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Title: Literary Genres in the 19th Century Macedonian Literature and the Dislocation of the Predominant (Authorial) Voice
Authors: Tasevska Hadji Boshkova, Iskra 
Keywords: genre, autobiography, short narrative, generic heteronomity
Issue Date: 2012
Publisher: Institute of Macedonian Literature
Source: Literary Dislocations (Congress Proceedings), ed. Stojmenska-Elzeser, Sonja and Martinovski, Vladimir. Skopje: Institute of Macedonian Literature, 2012, 429-439.
Conference: IV интернационален конгрес на Меѓународната мрежа за компаративни литературни студии „Литературни дислокации“, одржан во Скопје и Охрид од 1 до 3 септември 2011 година.
Abstract: The specifics of the 19th century Macedonian literature to great extent goes beyond the strict genre issue, and opens up questions about the factual position of the variety of genres, that experience expansion and impossibility of genre systematization. On the other hand, treating the levels of heteroglossia (according to Mikhail M. Bakhtin), we have the opportunity to reveal how is it possible for one explicitly linear style (such as the medieval literary canon) to be outgrown by its offspring – pictorial style (in the Macedonian literature of the 19th century we can detect the beginning of the co-existence between the authorial and the narrative voice). We dedicate our inquiry to depicting the characteristic elements of that process concerning two specific examples – the autobiographical discourse in “Avtobiografijata” (Autobiography) by Grigor Prlichev, and the short story “Proshedba” (A Stroll) by Rajko Zhinzifov. At the same time, the variety of literary genres in that period provides us with a wide range of comparison overall. The fact that Prlichev’s autobiography is more than that – it comprises of several novel elements (spatio-temporal confrontations, merely assigned genre specification, divided subjectivity, different/confronting value stances, etc.) only confirms the validity of vast genre delineation. As to the Zhinzifov’s narrative, the absence of a wider plot structure (the fact that “nothing” actually happened) determines this short novel as very similar to the travel writings of that period (usually defined through their ethnographic, playful mode of historicity, and the distinctive range of fiction). The endeavor to acquire narratological and phenomenological inspection should enrich the specific analysis of heteroglossia.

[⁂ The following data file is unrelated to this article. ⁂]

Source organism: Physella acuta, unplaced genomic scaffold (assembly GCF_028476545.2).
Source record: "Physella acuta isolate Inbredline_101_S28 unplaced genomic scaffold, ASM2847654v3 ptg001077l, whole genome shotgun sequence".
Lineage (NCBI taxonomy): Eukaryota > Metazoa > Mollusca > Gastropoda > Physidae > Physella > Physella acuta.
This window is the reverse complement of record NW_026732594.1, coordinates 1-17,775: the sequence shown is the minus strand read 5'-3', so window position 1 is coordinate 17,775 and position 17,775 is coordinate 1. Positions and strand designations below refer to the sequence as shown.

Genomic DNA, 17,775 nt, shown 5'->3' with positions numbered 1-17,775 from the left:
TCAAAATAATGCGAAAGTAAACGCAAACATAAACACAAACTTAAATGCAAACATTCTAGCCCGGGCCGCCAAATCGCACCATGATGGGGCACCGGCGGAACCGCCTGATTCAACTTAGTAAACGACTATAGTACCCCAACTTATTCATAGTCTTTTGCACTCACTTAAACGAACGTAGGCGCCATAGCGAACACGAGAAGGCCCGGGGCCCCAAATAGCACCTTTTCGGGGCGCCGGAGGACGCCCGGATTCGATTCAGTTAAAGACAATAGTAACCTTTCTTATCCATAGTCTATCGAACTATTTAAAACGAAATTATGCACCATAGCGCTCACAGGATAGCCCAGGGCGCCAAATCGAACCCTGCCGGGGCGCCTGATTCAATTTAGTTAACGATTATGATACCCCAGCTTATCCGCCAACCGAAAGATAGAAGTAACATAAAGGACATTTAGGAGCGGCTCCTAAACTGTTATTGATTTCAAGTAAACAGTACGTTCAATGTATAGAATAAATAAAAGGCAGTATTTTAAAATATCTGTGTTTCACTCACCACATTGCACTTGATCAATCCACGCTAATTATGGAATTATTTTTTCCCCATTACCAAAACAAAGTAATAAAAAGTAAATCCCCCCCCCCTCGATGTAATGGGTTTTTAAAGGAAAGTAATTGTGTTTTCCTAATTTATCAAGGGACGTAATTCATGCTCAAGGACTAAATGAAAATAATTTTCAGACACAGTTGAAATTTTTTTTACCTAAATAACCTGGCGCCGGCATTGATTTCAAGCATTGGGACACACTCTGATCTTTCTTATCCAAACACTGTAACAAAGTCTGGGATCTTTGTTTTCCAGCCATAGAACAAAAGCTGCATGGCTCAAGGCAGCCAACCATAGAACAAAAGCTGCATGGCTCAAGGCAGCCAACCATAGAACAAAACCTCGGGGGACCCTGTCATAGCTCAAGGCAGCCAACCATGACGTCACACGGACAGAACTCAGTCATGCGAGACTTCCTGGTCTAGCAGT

ISBN: 978-9989-886-93-5
Appears in Collections:Faculty of Philology: Conference papers

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